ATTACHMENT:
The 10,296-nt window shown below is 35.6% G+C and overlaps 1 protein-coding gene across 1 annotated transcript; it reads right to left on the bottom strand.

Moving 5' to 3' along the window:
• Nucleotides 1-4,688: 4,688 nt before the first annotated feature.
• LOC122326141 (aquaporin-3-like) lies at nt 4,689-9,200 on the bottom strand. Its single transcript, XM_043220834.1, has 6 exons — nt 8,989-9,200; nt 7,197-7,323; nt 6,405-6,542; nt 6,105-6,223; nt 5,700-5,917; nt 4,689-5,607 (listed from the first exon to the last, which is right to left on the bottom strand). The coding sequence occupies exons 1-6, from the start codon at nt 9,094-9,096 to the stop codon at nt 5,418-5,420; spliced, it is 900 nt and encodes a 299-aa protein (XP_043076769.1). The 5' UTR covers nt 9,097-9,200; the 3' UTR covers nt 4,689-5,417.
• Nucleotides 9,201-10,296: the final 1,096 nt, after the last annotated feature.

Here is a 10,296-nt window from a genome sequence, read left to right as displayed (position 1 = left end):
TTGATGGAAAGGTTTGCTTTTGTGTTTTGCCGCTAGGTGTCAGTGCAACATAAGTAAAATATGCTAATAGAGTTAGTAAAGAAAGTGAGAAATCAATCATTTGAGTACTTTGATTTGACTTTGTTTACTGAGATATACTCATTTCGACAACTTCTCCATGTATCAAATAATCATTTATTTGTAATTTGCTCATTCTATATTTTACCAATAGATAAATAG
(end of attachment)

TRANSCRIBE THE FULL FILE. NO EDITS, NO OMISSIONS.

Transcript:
The 10,296-nt window shown below is 35.6% G+C and overlaps 1 protein-coding gene across 1 annotated transcript; it reads right to left on the bottom strand.

Moving 5' to 3' along the window:
• Nucleotides 1-4,688: 4,688 nt before the first annotated feature.
• LOC122326141 (aquaporin-3-like) lies at nt 4,689-9,200 on the bottom strand. Its single transcript, XM_043220834.1, has 6 exons — nt 8,989-9,200; nt 7,197-7,323; nt 6,405-6,542; nt 6,105-6,223; nt 5,700-5,917; nt 4,689-5,607 (listed from the first exon to the last, which is right to left on the bottom strand). The coding sequence occupies exons 1-6, from the start codon at nt 9,094-9,096 to the stop codon at nt 5,418-5,420; spliced, it is 900 nt and encodes a 299-aa protein (XP_043076769.1). The 5' UTR covers nt 9,097-9,200; the 3' UTR covers nt 4,689-5,417.
• Nucleotides 9,201-10,296: the final 1,096 nt, after the last annotated feature.

Here is a 10,296-nt window from a genome sequence, read left to right as displayed (position 1 = left end):
TTGATGGAAAGGTTTGCTTTTGTGTTTTGCCGCTAGGTGTCAGTGCAACATAAGTAAAATATGCTAATAGAGTTAGTAAAGAAAGTGAGAAATCAATCATTTGAGTACTTTGATTTGACTTTGTTTACTGAGATATACTCATTTCGACAACTTCTCCATGTATCAAATAATCATTTATTTGTAATTTGCTCATTCTATATTTTACCAATAGATAAATAG